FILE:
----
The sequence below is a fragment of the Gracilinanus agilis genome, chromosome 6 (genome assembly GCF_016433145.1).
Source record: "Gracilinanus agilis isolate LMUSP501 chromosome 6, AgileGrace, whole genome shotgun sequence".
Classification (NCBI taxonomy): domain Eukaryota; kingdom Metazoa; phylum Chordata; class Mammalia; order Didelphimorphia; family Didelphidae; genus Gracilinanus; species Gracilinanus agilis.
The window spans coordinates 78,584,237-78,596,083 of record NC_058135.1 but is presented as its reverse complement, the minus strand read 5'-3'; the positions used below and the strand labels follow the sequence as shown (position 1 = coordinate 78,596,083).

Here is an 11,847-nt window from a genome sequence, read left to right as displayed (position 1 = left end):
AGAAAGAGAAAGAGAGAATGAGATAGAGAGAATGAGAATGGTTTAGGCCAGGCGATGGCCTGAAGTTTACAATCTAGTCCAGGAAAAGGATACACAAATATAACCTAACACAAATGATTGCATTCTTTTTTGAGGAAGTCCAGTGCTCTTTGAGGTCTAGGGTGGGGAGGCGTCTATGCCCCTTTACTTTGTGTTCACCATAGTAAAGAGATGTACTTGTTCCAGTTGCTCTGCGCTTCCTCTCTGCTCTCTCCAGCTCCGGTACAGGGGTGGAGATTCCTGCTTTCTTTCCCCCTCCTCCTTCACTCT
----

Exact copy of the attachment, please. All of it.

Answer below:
The sequence below is a fragment of the Gracilinanus agilis genome, chromosome 6 (genome assembly GCF_016433145.1).
Source record: "Gracilinanus agilis isolate LMUSP501 chromosome 6, AgileGrace, whole genome shotgun sequence".
Classification (NCBI taxonomy): domain Eukaryota; kingdom Metazoa; phylum Chordata; class Mammalia; order Didelphimorphia; family Didelphidae; genus Gracilinanus; species Gracilinanus agilis.
The window spans coordinates 78,584,237-78,596,083 of record NC_058135.1 but is presented as its reverse complement, the minus strand read 5'-3'; the positions used below and the strand labels follow the sequence as shown (position 1 = coordinate 78,596,083).

Here is an 11,847-nt window from a genome sequence, read left to right as displayed (position 1 = left end):
AGAAAGAGAAAGAGAGAATGAGATAGAGAGAATGAGAATGGTTTAGGCCAGGCGATGGCCTGAAGTTTACAATCTAGTCCAGGAAAAGGATACACAAATATAACCTAACACAAATGATTGCATTCTTTTTTGAGGAAGTCCAGTGCTCTTTGAGGTCTAGGGTGGGGAGGCGTCTATGCCCCTTTACTTTGTGTTCACCATAGTAAAGAGATGTACTTGTTCCAGTTGCTCTGCGCTTCCTCTCTGCTCTCTCCAGCTCCGGTACAGGGGTGGAGATTCCTGCTTTCTTTCCCCCTCCTCCTTCACTCT